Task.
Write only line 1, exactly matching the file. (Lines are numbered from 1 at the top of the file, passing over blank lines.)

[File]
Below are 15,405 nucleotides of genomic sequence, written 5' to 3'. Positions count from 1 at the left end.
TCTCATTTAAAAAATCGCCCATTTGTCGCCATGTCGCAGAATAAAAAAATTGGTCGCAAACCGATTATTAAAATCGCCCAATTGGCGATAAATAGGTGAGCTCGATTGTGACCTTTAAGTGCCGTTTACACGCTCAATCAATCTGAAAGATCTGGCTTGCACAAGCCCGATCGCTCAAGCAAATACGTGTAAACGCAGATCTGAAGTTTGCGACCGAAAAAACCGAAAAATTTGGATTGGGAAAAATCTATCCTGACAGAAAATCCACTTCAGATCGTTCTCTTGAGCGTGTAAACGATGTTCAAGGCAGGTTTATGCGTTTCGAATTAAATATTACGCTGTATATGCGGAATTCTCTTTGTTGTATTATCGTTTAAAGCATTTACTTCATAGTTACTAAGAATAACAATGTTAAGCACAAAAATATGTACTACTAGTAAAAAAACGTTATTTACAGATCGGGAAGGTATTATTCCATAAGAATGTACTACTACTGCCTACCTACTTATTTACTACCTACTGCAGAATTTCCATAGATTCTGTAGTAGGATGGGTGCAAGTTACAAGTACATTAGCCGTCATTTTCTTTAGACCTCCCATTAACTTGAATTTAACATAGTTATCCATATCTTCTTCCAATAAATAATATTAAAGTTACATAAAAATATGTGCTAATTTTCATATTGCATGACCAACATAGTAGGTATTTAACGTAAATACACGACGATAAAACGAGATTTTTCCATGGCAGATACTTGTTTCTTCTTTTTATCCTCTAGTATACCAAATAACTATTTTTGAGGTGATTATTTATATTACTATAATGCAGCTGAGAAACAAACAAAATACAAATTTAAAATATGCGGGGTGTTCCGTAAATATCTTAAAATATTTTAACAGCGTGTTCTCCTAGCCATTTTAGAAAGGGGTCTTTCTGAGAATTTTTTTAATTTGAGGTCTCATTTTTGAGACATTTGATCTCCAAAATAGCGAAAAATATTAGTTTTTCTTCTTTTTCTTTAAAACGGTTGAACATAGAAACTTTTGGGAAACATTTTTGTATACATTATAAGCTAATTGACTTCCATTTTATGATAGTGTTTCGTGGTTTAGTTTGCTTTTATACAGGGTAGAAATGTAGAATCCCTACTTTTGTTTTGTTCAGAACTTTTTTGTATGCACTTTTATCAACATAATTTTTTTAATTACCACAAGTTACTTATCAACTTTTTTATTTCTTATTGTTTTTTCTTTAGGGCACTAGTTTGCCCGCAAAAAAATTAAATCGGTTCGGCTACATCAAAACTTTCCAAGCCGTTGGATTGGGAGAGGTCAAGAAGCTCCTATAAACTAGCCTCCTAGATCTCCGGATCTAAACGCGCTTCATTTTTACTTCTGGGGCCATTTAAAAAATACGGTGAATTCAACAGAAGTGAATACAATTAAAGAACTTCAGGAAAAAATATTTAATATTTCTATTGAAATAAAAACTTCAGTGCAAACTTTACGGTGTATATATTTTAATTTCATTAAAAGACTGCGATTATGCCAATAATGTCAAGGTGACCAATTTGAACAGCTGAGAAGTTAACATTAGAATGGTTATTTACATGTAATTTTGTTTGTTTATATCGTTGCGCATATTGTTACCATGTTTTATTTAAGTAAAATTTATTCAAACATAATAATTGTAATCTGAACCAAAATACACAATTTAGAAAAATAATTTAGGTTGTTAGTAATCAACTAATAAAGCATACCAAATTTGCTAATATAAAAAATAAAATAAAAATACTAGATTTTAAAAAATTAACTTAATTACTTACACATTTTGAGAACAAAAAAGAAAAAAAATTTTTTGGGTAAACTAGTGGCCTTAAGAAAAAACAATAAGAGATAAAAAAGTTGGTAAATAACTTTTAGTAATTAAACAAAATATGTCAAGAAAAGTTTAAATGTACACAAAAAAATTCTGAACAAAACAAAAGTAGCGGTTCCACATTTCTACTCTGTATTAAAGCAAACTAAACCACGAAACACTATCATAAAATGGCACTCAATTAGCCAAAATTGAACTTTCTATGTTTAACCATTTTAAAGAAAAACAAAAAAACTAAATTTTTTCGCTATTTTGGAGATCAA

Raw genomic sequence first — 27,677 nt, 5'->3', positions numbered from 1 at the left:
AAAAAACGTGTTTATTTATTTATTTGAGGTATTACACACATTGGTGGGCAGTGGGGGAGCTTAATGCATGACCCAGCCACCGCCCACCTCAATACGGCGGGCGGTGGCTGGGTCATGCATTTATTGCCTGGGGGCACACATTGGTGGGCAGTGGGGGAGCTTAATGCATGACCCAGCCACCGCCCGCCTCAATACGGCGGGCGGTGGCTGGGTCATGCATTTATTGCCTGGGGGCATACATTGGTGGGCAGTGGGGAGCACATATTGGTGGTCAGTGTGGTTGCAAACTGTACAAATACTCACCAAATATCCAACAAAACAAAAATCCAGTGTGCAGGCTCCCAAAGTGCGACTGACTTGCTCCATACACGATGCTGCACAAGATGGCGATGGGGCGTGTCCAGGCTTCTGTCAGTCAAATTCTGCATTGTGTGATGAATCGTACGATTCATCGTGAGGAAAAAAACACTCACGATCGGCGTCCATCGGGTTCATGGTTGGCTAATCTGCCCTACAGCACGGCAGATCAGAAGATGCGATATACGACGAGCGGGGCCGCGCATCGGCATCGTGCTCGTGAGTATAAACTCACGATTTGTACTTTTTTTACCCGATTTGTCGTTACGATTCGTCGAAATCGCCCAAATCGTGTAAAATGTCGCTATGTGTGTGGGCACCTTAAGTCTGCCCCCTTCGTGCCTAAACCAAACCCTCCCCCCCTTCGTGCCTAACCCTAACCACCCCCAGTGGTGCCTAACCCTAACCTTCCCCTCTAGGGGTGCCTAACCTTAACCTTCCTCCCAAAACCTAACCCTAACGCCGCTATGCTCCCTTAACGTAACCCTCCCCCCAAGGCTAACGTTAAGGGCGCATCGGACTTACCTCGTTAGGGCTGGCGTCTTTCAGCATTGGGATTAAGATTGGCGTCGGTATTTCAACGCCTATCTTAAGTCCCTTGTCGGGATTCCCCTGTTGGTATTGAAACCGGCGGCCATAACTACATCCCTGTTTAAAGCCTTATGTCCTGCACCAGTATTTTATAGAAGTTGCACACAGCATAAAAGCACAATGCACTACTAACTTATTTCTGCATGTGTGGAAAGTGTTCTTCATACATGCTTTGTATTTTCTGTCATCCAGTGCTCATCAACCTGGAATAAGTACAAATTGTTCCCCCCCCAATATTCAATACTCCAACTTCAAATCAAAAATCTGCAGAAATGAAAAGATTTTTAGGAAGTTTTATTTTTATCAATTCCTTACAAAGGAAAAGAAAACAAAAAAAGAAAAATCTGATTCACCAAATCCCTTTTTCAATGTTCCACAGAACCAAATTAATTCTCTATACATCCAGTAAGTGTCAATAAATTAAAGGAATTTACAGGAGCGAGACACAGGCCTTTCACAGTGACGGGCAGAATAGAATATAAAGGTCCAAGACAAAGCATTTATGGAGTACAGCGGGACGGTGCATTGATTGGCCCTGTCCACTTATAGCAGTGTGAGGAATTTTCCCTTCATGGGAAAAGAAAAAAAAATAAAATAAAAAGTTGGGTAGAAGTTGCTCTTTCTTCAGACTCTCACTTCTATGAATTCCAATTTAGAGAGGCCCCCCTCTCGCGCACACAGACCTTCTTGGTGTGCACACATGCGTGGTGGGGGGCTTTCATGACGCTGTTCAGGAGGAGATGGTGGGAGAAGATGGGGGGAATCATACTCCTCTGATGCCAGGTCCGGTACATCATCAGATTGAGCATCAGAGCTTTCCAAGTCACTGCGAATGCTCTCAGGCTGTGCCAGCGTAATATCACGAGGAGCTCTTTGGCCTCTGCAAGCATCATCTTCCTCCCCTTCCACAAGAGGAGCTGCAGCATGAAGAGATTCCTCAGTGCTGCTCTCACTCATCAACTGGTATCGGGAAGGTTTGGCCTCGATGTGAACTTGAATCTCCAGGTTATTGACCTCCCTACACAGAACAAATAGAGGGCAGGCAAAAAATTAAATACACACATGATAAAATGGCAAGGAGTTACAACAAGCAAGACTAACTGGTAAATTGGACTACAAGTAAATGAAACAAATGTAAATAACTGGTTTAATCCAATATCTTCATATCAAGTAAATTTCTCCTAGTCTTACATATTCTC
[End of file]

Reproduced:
Below are 15,405 nucleotides of genomic sequence, written 5' to 3'. Positions count from 1 at the left end.